You can share in people’s past through the little hints left on thrift store items. Glasses and plates now publicly commemorate special occasions: “Happy anniversary” and “A night to remember, prom 1999.” Everyone now knows little Jimmy created that vase, and someone will now proudly wear someone else’s soccer jersey.

There’s always something new — new arrivals every day.

Good cheer is famed for its 10-cent shoe sales, and there’s often a basket of free stuffed animals for Fido. Community Thrift has clothes out front for 50 percent off. At WAIF you can hop or sing for a discount. WAIF also has dollar Wednesdays and a monthly calendar where every day of the week is has deals, such as a 50 percent discount on red, white and blue items on Veterans Day.

“Visit every day of your life to get all the good deals,” Cohen said. “And if you see something you like, don’t wait to buy it because it will probably be gone the next week, if not the next day.”

The Langley Good Cheer offers a bag of clothes for $5 the first Saturday of the month. Since that day is also the monthly art walk in Langley, all things considered art are 20 percent off.

“You’d be surprised how people convince us, it’s quite fun,” she said.

You can even find great vintage pieces or antiques, but be aware — the stores know what they have and price accordingly, don’t expect all of the items to be at the lowest level of bargain basement.

Keep in mind a few rules of thumb for donations, according to the managers. Is it something you’d want to buy? Make sure it’s quality, gently used. Don’t dump your trash on them.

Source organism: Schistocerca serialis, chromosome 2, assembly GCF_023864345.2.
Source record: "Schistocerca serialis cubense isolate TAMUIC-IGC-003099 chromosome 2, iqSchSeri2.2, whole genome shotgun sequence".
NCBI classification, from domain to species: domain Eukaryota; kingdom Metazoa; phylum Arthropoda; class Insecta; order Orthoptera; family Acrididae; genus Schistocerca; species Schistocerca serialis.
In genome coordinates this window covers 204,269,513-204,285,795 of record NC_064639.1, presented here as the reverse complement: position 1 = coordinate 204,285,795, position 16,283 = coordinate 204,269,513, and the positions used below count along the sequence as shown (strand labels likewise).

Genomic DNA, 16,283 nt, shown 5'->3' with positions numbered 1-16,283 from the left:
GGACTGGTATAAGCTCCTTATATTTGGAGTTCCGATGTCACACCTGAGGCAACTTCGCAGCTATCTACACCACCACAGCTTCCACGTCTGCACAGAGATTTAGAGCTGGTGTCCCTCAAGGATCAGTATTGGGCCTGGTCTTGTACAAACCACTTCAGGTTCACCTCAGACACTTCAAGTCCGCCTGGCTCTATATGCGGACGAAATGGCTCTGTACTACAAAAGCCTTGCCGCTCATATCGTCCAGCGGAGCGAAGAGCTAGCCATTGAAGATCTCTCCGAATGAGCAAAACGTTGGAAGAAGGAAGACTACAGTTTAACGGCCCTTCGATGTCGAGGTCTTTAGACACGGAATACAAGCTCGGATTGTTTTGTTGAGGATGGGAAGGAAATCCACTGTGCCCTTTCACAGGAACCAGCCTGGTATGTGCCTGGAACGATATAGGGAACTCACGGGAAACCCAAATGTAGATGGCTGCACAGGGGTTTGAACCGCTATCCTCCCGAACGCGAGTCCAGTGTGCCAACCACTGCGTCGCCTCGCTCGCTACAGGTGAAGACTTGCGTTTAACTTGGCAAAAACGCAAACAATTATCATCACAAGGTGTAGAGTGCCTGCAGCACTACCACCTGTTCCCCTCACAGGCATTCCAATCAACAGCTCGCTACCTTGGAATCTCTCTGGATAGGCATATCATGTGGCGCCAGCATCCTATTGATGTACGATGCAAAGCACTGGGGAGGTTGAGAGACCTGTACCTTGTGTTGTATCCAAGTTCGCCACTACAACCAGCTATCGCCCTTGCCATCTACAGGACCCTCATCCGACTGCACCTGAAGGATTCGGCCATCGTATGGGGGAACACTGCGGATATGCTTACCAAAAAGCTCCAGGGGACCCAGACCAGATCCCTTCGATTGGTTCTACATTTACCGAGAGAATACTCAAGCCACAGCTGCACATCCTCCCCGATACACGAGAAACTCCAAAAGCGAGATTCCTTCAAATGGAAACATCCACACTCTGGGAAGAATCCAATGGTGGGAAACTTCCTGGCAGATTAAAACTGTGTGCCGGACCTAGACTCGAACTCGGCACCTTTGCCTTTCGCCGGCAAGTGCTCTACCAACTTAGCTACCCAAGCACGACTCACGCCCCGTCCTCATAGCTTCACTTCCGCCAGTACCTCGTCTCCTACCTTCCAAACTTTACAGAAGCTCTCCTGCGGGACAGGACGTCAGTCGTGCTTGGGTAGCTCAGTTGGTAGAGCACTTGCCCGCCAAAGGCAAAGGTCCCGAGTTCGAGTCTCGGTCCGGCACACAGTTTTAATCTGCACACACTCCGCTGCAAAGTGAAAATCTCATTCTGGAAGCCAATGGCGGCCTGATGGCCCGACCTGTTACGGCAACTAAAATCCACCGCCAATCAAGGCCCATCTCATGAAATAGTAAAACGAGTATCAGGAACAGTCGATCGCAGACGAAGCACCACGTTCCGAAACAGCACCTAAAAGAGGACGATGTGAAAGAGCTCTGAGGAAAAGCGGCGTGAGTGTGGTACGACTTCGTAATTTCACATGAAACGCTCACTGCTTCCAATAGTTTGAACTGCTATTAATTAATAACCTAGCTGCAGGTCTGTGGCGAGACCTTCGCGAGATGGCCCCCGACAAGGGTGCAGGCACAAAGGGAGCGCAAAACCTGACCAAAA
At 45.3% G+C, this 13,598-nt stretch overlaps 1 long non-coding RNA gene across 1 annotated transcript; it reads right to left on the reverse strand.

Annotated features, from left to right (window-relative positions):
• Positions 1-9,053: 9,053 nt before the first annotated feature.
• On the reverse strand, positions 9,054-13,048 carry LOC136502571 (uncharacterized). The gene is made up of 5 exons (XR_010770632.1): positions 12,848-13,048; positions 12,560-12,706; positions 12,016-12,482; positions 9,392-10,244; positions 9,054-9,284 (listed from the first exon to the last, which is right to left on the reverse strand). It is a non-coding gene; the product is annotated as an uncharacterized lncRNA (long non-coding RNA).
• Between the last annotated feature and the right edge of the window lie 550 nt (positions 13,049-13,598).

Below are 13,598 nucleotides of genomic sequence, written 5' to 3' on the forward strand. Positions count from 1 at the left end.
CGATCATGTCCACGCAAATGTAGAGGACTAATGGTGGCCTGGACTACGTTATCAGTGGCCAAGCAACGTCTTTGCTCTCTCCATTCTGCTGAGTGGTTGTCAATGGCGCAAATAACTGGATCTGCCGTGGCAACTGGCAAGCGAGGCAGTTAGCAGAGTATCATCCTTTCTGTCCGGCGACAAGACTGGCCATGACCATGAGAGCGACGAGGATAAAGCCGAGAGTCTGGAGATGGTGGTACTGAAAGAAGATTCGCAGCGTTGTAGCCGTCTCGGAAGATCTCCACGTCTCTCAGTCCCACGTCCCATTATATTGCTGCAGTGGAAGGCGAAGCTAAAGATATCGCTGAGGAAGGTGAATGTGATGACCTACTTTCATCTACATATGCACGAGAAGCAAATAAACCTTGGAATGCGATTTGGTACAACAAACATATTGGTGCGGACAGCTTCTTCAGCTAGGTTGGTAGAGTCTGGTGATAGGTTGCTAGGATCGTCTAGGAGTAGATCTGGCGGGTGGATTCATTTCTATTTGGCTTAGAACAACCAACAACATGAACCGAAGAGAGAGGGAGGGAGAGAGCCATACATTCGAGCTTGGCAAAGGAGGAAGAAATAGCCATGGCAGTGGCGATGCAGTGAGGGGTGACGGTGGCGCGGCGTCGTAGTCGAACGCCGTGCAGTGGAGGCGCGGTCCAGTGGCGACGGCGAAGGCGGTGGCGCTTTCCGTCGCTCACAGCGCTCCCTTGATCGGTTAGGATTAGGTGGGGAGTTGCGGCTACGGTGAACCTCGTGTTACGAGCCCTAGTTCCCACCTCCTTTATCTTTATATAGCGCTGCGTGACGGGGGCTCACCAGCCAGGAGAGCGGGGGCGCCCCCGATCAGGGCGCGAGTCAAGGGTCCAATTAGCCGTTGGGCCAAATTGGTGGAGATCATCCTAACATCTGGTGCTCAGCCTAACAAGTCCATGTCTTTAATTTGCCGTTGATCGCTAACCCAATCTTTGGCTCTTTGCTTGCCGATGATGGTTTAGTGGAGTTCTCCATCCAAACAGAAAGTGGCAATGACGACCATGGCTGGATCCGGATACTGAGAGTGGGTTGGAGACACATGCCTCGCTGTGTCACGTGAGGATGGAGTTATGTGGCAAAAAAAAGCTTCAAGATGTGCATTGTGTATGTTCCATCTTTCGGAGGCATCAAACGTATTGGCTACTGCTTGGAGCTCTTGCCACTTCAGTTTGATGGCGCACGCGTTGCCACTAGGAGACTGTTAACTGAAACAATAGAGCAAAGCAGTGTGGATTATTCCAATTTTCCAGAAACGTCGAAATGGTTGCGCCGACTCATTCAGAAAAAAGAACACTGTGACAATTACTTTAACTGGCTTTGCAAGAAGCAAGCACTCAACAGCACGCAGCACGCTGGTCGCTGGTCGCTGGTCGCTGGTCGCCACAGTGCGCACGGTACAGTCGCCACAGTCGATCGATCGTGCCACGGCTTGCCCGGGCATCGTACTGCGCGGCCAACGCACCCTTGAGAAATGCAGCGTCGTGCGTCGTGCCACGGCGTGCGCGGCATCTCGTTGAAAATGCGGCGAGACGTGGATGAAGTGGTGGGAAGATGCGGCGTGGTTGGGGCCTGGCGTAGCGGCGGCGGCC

“Sometimes people think they are giving us items of value to us, but there’s no value in dirty, torn, broken items that we have to pay to dispose of at the dump — it’s expensive,” Cohen said.

And as far as etiquette on further price negotiation, it’s up to the store. At Community Thrift, prices are as marked, at other stores there is sometimes negotiation. Cohen stands by the mission of thrift stores and the prices.

“If thrift stores are flexible in price negotiation, they’d never accomplish their job of serving the community,” Cohen said. “And we need to treat each customer equal. How do you know you’d give the same deal to everyone?”

Janet Moore lives in Langley and works across the street from the Langley Good Cheer. The prices and convenience keeps Moore coming in a couple times a week. With a 6-year-old daughter, Moore said it’s a great place to find affordable clothes that her daughter will most likely outgrow in a few months.

“I like that it’s a charitable organization and that I’m giving back to the community,” Moore said.

Bob Doyle and his wife have lived in Langley for a little over a month, and said that thrift store shopping is their way of making their rental feel like home.

“You can make a house feel like yours with just a few things you can pick up at thrift stores,” he said.

Thursday Doyle had found brass and wood candlesticks that will look perfect on his Thanksgiving table and fabric to create curtains.

“You don’t have to invest a lot to do a lot and it’s great because if you’re in a rental like we are you don’t have to feel bad if you decide to leave it behind,” he said.

McLaughlin, an avid hobby photographer, shops for black frames in which to display her photography.

“Take plenty of time looking around, you never know what you might find, and come often things come and go quickly,” Moore said.